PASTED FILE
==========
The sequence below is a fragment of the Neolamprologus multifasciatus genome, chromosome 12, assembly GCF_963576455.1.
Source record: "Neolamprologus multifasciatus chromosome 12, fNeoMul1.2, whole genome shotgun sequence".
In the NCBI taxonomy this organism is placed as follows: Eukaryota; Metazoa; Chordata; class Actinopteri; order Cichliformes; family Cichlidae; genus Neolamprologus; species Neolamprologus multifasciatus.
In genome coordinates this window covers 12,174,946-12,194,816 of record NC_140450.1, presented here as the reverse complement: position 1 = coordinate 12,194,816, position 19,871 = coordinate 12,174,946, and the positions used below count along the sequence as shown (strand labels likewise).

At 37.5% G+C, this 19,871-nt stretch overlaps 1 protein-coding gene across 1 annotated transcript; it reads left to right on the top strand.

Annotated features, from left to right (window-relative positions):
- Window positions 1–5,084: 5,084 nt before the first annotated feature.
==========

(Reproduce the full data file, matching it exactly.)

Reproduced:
The sequence below is a fragment of the Neolamprologus multifasciatus genome, chromosome 12, assembly GCF_963576455.1.
Source record: "Neolamprologus multifasciatus chromosome 12, fNeoMul1.2, whole genome shotgun sequence".
In the NCBI taxonomy this organism is placed as follows: Eukaryota; Metazoa; Chordata; class Actinopteri; order Cichliformes; family Cichlidae; genus Neolamprologus; species Neolamprologus multifasciatus.
In genome coordinates this window covers 12,174,946-12,194,816 of record NC_140450.1, presented here as the reverse complement: position 1 = coordinate 12,194,816, position 19,871 = coordinate 12,174,946, and the positions used below count along the sequence as shown (strand labels likewise).

At 37.5% G+C, this 19,871-nt stretch overlaps 1 protein-coding gene across 1 annotated transcript; it reads left to right on the top strand.

Annotated features, from left to right (window-relative positions):
- Window positions 1–5,084: 5,084 nt before the first annotated feature.